Dispatch from the American Constitution Society convention.

Notes from different corners of the world.
June 22 2009 2:28 PM

Et Tu, Scalia?

Dispatch from the American Constitution Society convention.

The American Constitution Society  had its coming-out party this weekend. Having weathered its birth and adolescence in political exile, the liberal legal network brought its annual conference to the historic Mayflower Hotel in Washington, D.C., where 1,000 progressive law students, professors, lawyers, and judges spent two long days marveling at their swift rise to power—and puzzling over what to do with it.

The doors to legal and political influence are open to ACS now, as a spate of articles last year announced. After devoting the past eight years to constructing its career pipelines, ACS can finally delight as it all spills out into actual jobs for members. A panel of high-ranking Obama administration officials Friday night personified the new reality: Former ACS Executive Director Lisa Brown, now staff secretary to Obama, was joined by former board member Ron Klain, now Vice President Biden's chief of staff. ACS also claims the current or future heads of three important legal organs—the offices of Legal Policy and Legal Counsel and the Justice Department with Eric Holder—as well as numerous advisers and mentors to the president himself.

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"Some of you are already a part of the administration. Many of you will be part of it," says Spencer Overton, another ACS board member and now deputy director of the Office of Legal Policy, looking out at the audience. "Please continue to be engaged. You really do sustain us."

In almost every particular, ACS has studiously followed the example of its own hero/foil: the Federalist Society. Founded in 1982, the Federalists grew to prominence during the Reagan years by identifying, recruiting, and appointing young conservative believers to the legal firmament. With a tight leadership cadre and by refusing to take positions likely to divide its membership, the society became, in the Bush era, what political scientist Steven Teles calls in his book, "the most vigorous, durable, and well-ordered organization to emerge from this rethinking of modern conservatism's political strategy." George W. Bush's fondness for the Federalist crew knew virtually no bounds, as he cheerfully staffed his administration with current and former members, from his attorney general, John Ashcroft, to his solicitor general, Ted Olson, to his Homeland Security secretary, Michael Chertoff.

ACS, founded in the wake of Bush v. Gore, is structurally identical, with student chapters and lawyer chapters, periodic white papers, and innumerable speaking events—right down to the practice of including one ideological misfit on each panel in the interest of vigorous debate. (Organizationally, there's still a lot of catching up to do—the Federalist Society raised $11 million in 2007, while the ACS pulled in $3 million; although its take has risen precipitously in recent years, and the media attention won't hurt.)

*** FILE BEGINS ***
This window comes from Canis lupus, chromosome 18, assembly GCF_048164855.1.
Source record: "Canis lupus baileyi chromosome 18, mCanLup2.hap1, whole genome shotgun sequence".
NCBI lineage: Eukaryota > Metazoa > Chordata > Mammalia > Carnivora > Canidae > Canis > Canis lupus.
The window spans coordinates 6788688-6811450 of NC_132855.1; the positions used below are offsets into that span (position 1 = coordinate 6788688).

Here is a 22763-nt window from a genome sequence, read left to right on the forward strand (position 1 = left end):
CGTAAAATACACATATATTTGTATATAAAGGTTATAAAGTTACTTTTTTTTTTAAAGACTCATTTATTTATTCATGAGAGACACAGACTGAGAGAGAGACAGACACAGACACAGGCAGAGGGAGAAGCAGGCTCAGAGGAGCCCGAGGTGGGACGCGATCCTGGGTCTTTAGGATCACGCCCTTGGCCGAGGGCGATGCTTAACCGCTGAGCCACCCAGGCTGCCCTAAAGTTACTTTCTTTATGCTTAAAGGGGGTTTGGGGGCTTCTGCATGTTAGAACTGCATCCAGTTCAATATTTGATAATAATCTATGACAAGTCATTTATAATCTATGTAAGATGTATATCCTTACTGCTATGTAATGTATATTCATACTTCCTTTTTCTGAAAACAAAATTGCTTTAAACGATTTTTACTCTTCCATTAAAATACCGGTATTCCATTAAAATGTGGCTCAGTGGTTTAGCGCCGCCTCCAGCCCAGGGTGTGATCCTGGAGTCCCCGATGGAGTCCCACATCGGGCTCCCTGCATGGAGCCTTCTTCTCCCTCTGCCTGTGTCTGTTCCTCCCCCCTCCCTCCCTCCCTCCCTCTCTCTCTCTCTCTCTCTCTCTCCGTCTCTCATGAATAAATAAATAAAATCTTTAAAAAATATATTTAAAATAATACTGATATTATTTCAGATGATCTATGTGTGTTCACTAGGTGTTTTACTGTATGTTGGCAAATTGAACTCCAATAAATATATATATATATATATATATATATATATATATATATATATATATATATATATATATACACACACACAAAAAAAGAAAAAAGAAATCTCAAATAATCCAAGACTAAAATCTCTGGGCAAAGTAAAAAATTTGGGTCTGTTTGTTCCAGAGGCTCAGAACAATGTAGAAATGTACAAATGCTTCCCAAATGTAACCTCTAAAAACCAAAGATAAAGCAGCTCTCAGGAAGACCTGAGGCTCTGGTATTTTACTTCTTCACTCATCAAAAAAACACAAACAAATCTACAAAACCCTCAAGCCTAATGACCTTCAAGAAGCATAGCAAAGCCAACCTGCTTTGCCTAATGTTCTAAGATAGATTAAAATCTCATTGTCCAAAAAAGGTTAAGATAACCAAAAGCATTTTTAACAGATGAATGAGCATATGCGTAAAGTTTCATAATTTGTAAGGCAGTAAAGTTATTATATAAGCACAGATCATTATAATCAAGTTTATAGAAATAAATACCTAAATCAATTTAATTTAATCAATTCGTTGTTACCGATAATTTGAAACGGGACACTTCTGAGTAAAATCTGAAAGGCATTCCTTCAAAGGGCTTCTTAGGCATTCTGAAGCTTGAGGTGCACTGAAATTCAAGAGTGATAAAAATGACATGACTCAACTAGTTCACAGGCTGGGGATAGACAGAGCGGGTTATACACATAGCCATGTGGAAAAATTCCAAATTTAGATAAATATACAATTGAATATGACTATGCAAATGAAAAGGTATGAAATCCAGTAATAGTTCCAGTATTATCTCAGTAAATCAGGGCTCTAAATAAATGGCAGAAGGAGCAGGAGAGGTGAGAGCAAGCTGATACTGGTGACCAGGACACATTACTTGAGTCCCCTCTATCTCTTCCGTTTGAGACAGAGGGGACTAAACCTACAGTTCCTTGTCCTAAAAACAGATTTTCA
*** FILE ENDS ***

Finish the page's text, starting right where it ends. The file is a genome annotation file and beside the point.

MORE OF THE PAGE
ACS has drawn strength from the shenanigans of the Bush-era players. Or as ACS Executive Director Caroline Frederickson spoke of the opposition at her law school in a speech to the full group: "Every time you turn around and there it was, Darth Vader."

But if the conservative establishment was once the ACS's greatest recruiting tool, enthusiasm over the Obama administration has taken its place, and excitement is running high. Students and young lawyers packed the conference rooms, looking for a piece of the action. Georgetown Law student Dallas Hammer had been a member of the Federalist Society and switched his affiliation just this year. Lauren Smith, a student at the University of Michigan, says she's keeping her eye out for a job with the administration, and ACS membership was a nice check in her favor.

"I'm just here for the networking," says a prim Stanford student, sitting next to a bow-tied classmate, over a Caesar salad lunch. Ladder-climbing. It isn't just for young Federalists anymore.

Of course, membership in ACS isn't the punched ticket to success that association with the Federalist Society was in Bush's day—since being a member of such a conservative group carried some stigma on liberal college campuses, it was also a surer indicator of one's ideological bona fides. In the Bush administration, it paid off: In 2005, the New York Times reported that "15 of the 41 appeals court judges confirmed under Mr. Bush have identified themselves as members of the group."

"I wouldn't want to be a part of a group that wants to do that," Smith told me. The group wants to create the Federalist-style pipeline but remains leery of being seen as a liberal cabal.

And once they get into office, ACS means to hold its brethren accountable. This weekend was more than just an Obama pep rally; the panel of White House defectors faced some tough questions over the new administration's continued use of military tribunals for Guantanamo detainees and slow progress on gay rights. Brown and Klain could only respond with the standard insider line: The president cares about these issues very much. We're doing the best we can.

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